By Lawrence Williams
The tribunal investigating suspended Auditor General Lara Taylor-Pearce (photo) and her deputy Tamba Momoh continued its hearings on 24 October at the main law court building in Freetown. During the hearing, defence lawyer Roland S. V. Wright cross-examined state witness Ibrahim Barrie, a principal auditor at the Audit Service Sierra Leone who was the team leader in charge of the audit of the Office of the President for a compliance audit for FY2020, which was conducted in 2021.
Lawyer Wright began by referencing International Auditing Standards (IAS) 240, which highlights the importance for auditors to exercise “professional scepticism” in audit exercises. The witness affirmed the need for auditors to “always have questions in mind” when carrying out an audit exercise. Lawyer Wright then raised doubts about whether the witness had exercised professional scepticism while auditing the Office of the President.
Lawyer Wright referenced the exhibits one by one, beginning with exhibit A-10, a receipt from the Ocean Bay Hotel in The Gambia to the Office of the President with a price quotation of £1,825 per room. He pointed out discrepancies in the payment made, noting that the amount paid for a seven-day stay was quoted in dollars instead of pounds sterling, and that there was also an apparent shortfall of $700.
“The price quotation on the receipt is £1,825 per room,” Wright said: “When you multiply that by seven, it should give you £12,775. However, the payment made was $12,075, and even with that, there is a shortfall of $700,” lawyer Wright said, adding that, “these documents are forgeries”.
Ibrahim Barrie was asked if he was satisfied with exhibit A-10 during the audit, and he replied that he was, stating that according to IAS 240, the auditor could accept a document as genuine unless they had reason to believe otherwise.
Lawyer Wright proceeded to cross-examine exhibit A-11, a receipt issued to the Office of the President by a hotel in South Africa. Wright argued that there was no clear indication of which president’s office the receipt was issued to since the country of the payee was not indicated. Other exhibits were questioned in a similar manner, and Wright continued to cast doubt on the authenticity of these documents.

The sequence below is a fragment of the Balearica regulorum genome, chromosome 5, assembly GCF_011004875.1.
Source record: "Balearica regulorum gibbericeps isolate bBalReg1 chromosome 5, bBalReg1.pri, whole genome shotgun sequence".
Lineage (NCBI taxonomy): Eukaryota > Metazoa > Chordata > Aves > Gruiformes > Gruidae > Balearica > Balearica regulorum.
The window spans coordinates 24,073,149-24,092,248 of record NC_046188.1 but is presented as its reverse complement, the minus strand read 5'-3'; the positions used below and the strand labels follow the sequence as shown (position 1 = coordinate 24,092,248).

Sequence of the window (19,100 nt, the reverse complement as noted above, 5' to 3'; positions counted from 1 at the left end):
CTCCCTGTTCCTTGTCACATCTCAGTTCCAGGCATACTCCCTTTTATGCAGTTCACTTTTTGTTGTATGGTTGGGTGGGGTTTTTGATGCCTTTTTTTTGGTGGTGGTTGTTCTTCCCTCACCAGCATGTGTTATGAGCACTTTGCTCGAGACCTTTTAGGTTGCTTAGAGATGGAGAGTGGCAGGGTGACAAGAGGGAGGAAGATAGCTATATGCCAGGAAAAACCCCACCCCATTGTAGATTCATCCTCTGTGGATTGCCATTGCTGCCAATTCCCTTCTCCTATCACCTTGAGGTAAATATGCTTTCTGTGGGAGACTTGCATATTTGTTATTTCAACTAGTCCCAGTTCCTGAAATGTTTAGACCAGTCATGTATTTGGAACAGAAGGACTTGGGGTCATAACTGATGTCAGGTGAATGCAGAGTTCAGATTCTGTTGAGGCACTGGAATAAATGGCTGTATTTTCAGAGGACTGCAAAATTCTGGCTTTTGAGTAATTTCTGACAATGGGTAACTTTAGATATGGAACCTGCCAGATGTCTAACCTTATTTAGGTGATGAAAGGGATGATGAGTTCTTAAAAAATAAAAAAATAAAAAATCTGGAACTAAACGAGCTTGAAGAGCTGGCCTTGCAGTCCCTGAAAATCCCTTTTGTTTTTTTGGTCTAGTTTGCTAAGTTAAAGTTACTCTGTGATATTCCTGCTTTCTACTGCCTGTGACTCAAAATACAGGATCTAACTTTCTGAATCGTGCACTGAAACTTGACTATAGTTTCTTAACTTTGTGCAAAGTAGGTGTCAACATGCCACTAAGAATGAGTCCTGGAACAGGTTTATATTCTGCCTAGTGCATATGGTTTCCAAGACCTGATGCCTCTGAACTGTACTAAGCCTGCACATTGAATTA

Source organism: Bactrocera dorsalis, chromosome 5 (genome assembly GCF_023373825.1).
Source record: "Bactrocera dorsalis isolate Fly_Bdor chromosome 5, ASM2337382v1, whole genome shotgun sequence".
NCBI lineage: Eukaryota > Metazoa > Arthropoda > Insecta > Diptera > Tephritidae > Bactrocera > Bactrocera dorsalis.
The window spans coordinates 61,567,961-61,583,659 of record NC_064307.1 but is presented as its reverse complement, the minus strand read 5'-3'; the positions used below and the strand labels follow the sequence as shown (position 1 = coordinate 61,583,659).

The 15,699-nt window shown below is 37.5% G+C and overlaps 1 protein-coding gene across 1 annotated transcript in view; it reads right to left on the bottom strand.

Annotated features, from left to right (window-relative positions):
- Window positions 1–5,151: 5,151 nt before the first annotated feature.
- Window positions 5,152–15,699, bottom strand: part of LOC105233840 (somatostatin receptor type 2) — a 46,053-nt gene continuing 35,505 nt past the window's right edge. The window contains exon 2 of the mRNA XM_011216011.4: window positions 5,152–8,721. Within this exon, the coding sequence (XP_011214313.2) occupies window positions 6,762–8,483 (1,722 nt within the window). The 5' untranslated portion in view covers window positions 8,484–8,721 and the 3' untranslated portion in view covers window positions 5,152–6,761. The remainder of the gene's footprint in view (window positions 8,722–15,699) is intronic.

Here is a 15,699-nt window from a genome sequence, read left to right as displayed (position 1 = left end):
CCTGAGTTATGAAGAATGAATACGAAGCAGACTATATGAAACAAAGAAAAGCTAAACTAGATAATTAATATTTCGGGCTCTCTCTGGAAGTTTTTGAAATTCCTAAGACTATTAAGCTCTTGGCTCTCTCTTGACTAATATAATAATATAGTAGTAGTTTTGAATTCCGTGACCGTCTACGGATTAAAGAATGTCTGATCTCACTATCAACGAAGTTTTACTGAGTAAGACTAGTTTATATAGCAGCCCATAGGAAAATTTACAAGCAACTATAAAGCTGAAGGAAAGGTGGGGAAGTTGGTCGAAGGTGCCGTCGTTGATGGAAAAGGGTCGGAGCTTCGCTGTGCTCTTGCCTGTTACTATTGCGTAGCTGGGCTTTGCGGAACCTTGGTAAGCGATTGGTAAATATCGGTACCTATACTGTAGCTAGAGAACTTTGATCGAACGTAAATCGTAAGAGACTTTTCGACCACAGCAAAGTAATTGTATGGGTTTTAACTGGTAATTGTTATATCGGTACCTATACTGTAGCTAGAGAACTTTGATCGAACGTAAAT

Referring to exhibit A-19, a Draft Compliance Report prepared by the witness and submitted to his superior Tamba Momoh, Lawyer Wright noted that the report did not mention the retirement details that were the subject of the audit. He asked whether the witness had prepared the report before seeing the relevant documents that were the subject of the audit. The witness stuttered a little, and said that they were focused on retirement details.
Lawyer Wright questioned Ibrahim Barrie’s satisfaction with the receipts provided by the Office of the President. The witness relied on IAS 240, stating that auditors may accept documents as genuine unless they have reason to believe otherwise. Lawyer Wright then posed the possibility that these documents might be forgeries, to which the witness responded that he couldn’t tell.
Lawyer Wright also inquired about Tamba Momoh’s right to cross-check documents and exercise professional scepticism. The witness acknowledged that his boss had the authority to review his work and reference third-party sources.
Lawyer Wright argued that it was through Tamba Momoh’s exercise of professional scepticism and third-party authentication that the forged nature of the documents came to light. The witness said he was unaware of the specific methods used by Tamba Momoh. The tense exchange concluded with Lawyer Wright vehemently stating, “These documents are forgeries.”